Having introduced myself and my work to you, I would welcome conversations about how we might work together to build understanding and respect among different peoples, as NAFSA’s values statement puts it. If you’re interested in starting that conversation, please come to the session that Liz Branch of TCU and I will be presenting this afternoon, called “Traveling Abroad Like a Travel Writer.”
So how did I end up in Pakistan, of all places? I’m asked that question a lot, often by appreciative but baffled Pakistanis. I usually answer it by quoting John Lennon: “Life is what happens to you while you’re busy making other plans.” It all started one day in 1982 in Oconomowoc, Wisconsin, when my father came home and asked if I would like to go to Haiti with him and a group of Milwaukee-area Episcopalians. Oconomowoc is a very nice town; when I tell my wife childhood stories, she says it sounds like Lake Wobegon, which is pretty accurate. But, to make another very long story very short, if you go from Oconomowoc to Haiti at age sixteen, you can never go all the way back. Haiti has been an enduring love of mine – I’ve been there three times since the earthquake, most recently this September – but Haiti also led me eventually to the other side of the planet, to Pakistan. In 1986, on a whim, I signed up for the University of Wisconsin College Year in Nepal program (which incidentally cost my parents less money than if I had spent the same academic year in Madison, with in-state tuition, which at the time was $700 per semester). Then, a few years later, I went to live in Bangkok as a journalist and had many adventures around Asia in the 1990s. Pakistan became part of my Asian adventure. I now consider myself very fortunate to have spent a lot of time in Pakistan before the terrorist attacks of September 11, 2001 all too understandably colored the way Americans perceive the Muslim world.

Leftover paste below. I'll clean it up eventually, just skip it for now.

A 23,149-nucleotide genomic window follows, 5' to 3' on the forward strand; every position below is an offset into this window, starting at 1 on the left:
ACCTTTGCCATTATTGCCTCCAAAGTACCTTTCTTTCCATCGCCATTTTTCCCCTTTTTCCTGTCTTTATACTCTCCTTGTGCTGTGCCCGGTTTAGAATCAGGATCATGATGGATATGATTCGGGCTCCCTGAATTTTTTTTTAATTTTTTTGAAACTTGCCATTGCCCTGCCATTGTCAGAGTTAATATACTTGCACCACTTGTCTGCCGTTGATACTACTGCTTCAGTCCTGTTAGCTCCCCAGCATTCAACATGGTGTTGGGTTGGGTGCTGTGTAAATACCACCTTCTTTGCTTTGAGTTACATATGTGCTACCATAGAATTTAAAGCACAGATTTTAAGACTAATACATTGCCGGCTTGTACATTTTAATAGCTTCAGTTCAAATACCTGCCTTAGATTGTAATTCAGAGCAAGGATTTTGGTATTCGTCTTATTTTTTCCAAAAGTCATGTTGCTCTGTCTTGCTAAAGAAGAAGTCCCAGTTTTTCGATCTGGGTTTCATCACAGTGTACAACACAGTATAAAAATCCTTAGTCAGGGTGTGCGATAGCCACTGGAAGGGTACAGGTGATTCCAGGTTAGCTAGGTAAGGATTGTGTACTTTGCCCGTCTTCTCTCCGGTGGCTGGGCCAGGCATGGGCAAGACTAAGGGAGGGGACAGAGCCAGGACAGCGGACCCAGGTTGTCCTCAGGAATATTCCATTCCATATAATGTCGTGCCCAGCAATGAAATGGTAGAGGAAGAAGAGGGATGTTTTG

I can’t give this talk, in this city, without telling you where I was when I learned about the terrorist attack on the Alfred P. Murrah Federal Building. I was in Lahore, at the tail end of my first long visit to Pakistan, about to return across the border to India. As I’m sure you remember, the widespread initial assumption was that the bombing must have been the work of Islamic fundamentalists. It wasn’t. What I remember is that, when I returned to Delhi in India a few days later, my Kashmiri Muslim friend there said, “There was bomb blast in America!” What struck me was that he was surprised, not that there had been a bomb blast, but that there had been a bomb blast in America, of all places. Things like bomb blasts weren’t supposed to happen in America.